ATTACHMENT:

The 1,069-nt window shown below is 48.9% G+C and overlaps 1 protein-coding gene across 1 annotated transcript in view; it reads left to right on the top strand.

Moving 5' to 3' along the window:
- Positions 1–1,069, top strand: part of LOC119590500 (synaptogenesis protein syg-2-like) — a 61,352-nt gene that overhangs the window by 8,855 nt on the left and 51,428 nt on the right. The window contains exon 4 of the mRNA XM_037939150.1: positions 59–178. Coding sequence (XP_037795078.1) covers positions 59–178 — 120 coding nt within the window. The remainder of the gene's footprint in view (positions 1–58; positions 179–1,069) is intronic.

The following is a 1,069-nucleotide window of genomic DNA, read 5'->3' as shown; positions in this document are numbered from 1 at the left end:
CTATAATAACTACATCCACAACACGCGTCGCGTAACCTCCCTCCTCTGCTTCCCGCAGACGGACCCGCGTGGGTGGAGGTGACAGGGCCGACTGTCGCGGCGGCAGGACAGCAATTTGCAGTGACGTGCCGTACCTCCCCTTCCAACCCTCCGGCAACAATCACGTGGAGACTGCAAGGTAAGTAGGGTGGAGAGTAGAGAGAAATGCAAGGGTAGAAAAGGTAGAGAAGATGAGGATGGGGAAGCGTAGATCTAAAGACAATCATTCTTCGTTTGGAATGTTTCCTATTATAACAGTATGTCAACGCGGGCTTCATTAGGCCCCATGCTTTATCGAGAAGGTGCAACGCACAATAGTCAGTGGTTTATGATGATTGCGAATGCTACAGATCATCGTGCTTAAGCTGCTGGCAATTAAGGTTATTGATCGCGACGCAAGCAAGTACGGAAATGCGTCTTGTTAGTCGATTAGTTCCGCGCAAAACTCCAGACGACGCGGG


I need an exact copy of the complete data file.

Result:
The 1,069-nt window shown below is 48.9% G+C and overlaps 1 protein-coding gene across 1 annotated transcript in view; it reads left to right on the top strand.

Moving 5' to 3' along the window:
- Positions 1–1,069, top strand: part of LOC119590500 (synaptogenesis protein syg-2-like) — a 61,352-nt gene that overhangs the window by 8,855 nt on the left and 51,428 nt on the right. The window contains exon 4 of the mRNA XM_037939150.1: positions 59–178. Coding sequence (XP_037795078.1) covers positions 59–178 — 120 coding nt within the window. The remainder of the gene's footprint in view (positions 1–58; positions 179–1,069) is intronic.

The following is a 1,069-nucleotide window of genomic DNA, read 5'->3' as shown; positions in this document are numbered from 1 at the left end:
CTATAATAACTACATCCACAACACGCGTCGCGTAACCTCCCTCCTCTGCTTCCCGCAGACGGACCCGCGTGGGTGGAGGTGACAGGGCCGACTGTCGCGGCGGCAGGACAGCAATTTGCAGTGACGTGCCGTACCTCCCCTTCCAACCCTCCGGCAACAATCACGTGGAGACTGCAAGGTAAGTAGGGTGGAGAGTAGAGAGAAATGCAAGGGTAGAAAAGGTAGAGAAGATGAGGATGGGGAAGCGTAGATCTAAAGACAATCATTCTTCGTTTGGAATGTTTCCTATTATAACAGTATGTCAACGCGGGCTTCATTAGGCCCCATGCTTTATCGAGAAGGTGCAACGCACAATAGTCAGTGGTTTATGATGATTGCGAATGCTACAGATCATCGTGCTTAAGCTGCTGGCAATTAAGGTTATTGATCGCGACGCAAGCAAGTACGGAAATGCGTCTTGTTAGTCGATTAGTTCCGCGCAAAACTCCAGACGACGCGGG